• Support for Clint Didier. I don’t know if Stutzman supported Didier, but he is a religious conservative living in a nearby county.
  • Saying that she voted against Referendum 74 (Benton County rejected gay marriage with 63% of the voters).
  • Having an Ellen Craswell for Governor sign in her front yard back in the 1990s?

My guess is that Stutzman would not care to listen to anything the progressive had to say to her again. Maybe that is one of the reasons for Summary of the Law?

When the Pharisees heard that he had silenced the Sadducees, they gathered together, and one of them, a lawyer, asked him a question to test him. ‘Teacher, which commandment in the law is the greatest?’ He said to him, ‘“You shall love the Lord your God with all your heart, and with all your soul, and with all your mind.” This is the greatest and first commandment. And a second is like it: “You shall love your neighbour as yourself.” On these two commandments hang all the law and the prophets.’

If we are to be leaven to change the world, we have to be living with people in the world. We have to be taking part in what is going on in the world. We have to treat others with the same respect with which we want to be treated. Only then will our point of view be given a hearing.

As a whole, the people of Washington State are among the least religious in the country. Can Christians, whether progressive or conservative, afford to alienate those who aren’t Christians in such a climate?

There is also another reason to treat others with the same respect with which we would want to be treated. We just might be wrong. Being wrong from a position of faith is still being wrong.

Has Stutzman considered the implications of what it might mean for “…the soul of Jonathan was bound to the soul of David, and Jonathan loved him as his own soul” (1 Samuel 18.1)?

(As some of you are having a knee-jerk reaction right now, I’ll remind you that the definition of homosexuality does not require a person to have sexual relations with another person of the same sex, only to love a person of the same sex. And David’s statement in 2 Samuel 1 about Jonathan should give you even more pause when you know the actual definition of homosexuality.)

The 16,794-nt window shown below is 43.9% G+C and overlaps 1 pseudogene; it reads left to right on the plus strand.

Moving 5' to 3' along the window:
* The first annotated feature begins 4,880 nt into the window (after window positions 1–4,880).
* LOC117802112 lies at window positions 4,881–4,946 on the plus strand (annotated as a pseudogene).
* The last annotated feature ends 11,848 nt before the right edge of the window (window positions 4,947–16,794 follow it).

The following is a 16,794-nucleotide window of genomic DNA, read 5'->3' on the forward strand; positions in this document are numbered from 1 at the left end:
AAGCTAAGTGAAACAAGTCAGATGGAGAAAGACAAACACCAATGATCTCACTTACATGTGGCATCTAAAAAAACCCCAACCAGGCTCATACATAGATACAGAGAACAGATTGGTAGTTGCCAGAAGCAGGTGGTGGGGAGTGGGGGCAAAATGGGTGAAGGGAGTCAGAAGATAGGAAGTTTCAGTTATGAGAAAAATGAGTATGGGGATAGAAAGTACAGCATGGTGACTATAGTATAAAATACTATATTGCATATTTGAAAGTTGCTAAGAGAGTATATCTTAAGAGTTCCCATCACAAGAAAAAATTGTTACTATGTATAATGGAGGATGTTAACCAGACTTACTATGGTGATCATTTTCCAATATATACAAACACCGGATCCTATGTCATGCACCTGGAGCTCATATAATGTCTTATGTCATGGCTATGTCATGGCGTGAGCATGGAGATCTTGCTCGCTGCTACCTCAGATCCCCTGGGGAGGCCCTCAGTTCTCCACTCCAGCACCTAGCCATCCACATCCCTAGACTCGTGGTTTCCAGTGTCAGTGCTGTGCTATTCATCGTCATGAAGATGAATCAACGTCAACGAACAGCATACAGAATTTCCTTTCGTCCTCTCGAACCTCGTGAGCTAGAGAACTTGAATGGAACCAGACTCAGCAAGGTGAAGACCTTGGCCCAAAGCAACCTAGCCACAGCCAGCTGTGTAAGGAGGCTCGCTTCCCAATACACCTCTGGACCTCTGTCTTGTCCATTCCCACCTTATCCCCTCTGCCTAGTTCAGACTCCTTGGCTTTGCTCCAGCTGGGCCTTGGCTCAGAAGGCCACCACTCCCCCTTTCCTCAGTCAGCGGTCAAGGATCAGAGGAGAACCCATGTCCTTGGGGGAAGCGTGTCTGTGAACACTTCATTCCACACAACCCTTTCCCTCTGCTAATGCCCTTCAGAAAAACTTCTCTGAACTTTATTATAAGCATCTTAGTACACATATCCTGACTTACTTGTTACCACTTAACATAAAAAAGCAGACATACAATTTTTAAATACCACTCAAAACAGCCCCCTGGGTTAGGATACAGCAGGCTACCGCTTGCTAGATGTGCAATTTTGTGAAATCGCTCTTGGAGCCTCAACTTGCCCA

Maybe, in the end, Stutzman needs to consider what Paul said. “And if I have prophetic powers, and understand all mysteries and all knowledge, and if I have all faith, so as to remove mountains, but do not have love, I am nothing” (1 Corinthians 13.2).

Actually, that is good advice for all of us. It isn’t enough to be right or mean well. Do we love? My guess is that all of us come up short in that department. God isn’t finished with any of us yet, I’m afraid.

(All scripture quoted from the New Revised Standard Version, Anglicized Edition.)

Robert Chapman is an active Episcopalian living in Everett, Washington—about 30 miles north of Seattle. He has been a technical communicator for 25 years, mostly working for IT and aerospace firms during that time. When he can’t do it, he dreams about riding his Honda VTX 1800 motorcycle through the second best scenery in the United States (only second to West Virginia).

The impact of Christ’s teachings; not #Christianity

Are we any better?

Convert!!!
Would you like to accept the Lord Jesus as your personal Savior???? Have you heard of the Four Spiritual Laws???

As we gaze at our TV screens these days and se the barbarities, as we face the capabilities of other humans who share and breath the same oxygen as we do, live under the same bright sky as we do, of committing atrocities against their fellow humans we find within ourselves a sense of self-righteous comfort in knowing that we would never do these things and that it would be unthinkable for us to belong to a group, a culture, a religion that would practice such atrocities. Well, think again!